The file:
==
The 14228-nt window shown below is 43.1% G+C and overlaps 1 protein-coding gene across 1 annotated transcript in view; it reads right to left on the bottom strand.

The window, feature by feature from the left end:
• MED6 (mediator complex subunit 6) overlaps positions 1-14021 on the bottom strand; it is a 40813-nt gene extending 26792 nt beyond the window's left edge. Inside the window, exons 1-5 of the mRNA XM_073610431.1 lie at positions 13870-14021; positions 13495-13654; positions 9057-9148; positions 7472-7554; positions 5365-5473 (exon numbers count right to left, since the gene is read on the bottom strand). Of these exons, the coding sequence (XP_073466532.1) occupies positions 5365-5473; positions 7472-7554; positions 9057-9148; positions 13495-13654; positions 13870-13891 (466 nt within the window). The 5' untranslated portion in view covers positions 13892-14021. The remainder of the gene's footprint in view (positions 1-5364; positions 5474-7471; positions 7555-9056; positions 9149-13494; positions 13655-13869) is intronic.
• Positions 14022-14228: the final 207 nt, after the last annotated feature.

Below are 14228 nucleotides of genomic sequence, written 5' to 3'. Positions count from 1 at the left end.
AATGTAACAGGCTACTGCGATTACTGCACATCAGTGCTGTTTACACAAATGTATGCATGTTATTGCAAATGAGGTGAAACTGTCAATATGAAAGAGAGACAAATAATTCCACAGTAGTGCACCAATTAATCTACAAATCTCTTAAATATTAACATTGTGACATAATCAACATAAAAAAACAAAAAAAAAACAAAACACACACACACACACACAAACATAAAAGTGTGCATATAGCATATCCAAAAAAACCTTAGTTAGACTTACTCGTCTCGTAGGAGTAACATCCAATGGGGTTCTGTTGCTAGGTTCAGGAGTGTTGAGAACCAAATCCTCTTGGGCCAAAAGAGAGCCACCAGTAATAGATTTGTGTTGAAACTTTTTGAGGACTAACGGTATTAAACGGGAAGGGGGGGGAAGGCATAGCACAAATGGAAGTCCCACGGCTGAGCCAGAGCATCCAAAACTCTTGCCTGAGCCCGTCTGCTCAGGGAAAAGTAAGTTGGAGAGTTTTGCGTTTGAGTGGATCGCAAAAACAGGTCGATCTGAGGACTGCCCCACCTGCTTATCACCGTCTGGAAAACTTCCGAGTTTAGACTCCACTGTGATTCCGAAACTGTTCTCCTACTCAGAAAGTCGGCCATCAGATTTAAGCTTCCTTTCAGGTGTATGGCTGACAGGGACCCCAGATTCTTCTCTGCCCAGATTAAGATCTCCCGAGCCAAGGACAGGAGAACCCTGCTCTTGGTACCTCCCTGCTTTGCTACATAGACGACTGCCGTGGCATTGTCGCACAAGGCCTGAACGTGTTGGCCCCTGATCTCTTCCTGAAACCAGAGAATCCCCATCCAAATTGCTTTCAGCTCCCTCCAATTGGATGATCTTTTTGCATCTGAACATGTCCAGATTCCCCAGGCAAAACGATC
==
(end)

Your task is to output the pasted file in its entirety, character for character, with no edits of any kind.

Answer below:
The 14228-nt window shown below is 43.1% G+C and overlaps 1 protein-coding gene across 1 annotated transcript in view; it reads right to left on the bottom strand.

The window, feature by feature from the left end:
• MED6 (mediator complex subunit 6) overlaps positions 1-14021 on the bottom strand; it is a 40813-nt gene extending 26792 nt beyond the window's left edge. Inside the window, exons 1-5 of the mRNA XM_073610431.1 lie at positions 13870-14021; positions 13495-13654; positions 9057-9148; positions 7472-7554; positions 5365-5473 (exon numbers count right to left, since the gene is read on the bottom strand). Of these exons, the coding sequence (XP_073466532.1) occupies positions 5365-5473; positions 7472-7554; positions 9057-9148; positions 13495-13654; positions 13870-13891 (466 nt within the window). The 5' untranslated portion in view covers positions 13892-14021. The remainder of the gene's footprint in view (positions 1-5364; positions 5474-7471; positions 7555-9056; positions 9149-13494; positions 13655-13869) is intronic.
• Positions 14022-14228: the final 207 nt, after the last annotated feature.

Below are 14228 nucleotides of genomic sequence, written 5' to 3'. Positions count from 1 at the left end.
AATGTAACAGGCTACTGCGATTACTGCACATCAGTGCTGTTTACACAAATGTATGCATGTTATTGCAAATGAGGTGAAACTGTCAATATGAAAGAGAGACAAATAATTCCACAGTAGTGCACCAATTAATCTACAAATCTCTTAAATATTAACATTGTGACATAATCAACATAAAAAAACAAAAAAAAAACAAAACACACACACACACACACAAACATAAAAGTGTGCATATAGCATATCCAAAAAAACCTTAGTTAGACTTACTCGTCTCGTAGGAGTAACATCCAATGGGGTTCTGTTGCTAGGTTCAGGAGTGTTGAGAACCAAATCCTCTTGGGCCAAAAGAGAGCCACCAGTAATAGATTTGTGTTGAAACTTTTTGAGGACTAACGGTATTAAACGGGAAGGGGGGGGAAGGCATAGCACAAATGGAAGTCCCACGGCTGAGCCAGAGCATCCAAAACTCTTGCCTGAGCCCGTCTGCTCAGGGAAAAGTAAGTTGGAGAGTTTTGCGTTTGAGTGGATCGCAAAAACAGGTCGATCTGAGGACTGCCCCACCTGCTTATCACCGTCTGGAAAACTTCCGAGTTTAGACTCCACTGTGATTCCGAAACTGTTCTCCTACTCAGAAAGTCGGCCATCAGATTTAAGCTTCCTTTCAGGTGTATGGCTGACAGGGACCCCAGATTCTTCTCTGCCCAGATTAAGATCTCCCGAGCCAAGGACAGGAGAACCCTGCTCTTGGTACCTCCCTGCTTTGCTACATAGACGACTGCCGTGGCATTGTCGCACAAGGCCTGAACGTGTTGGCCCCTGATCTCTTCCTGAAACCAGAGAATCCCCATCCAAATTGCTTTCAGCTCCCTCCAATTGGATGATCTTTTTGCATCTGAACATGTCCAGATTCCCCAGGCAAAACGATC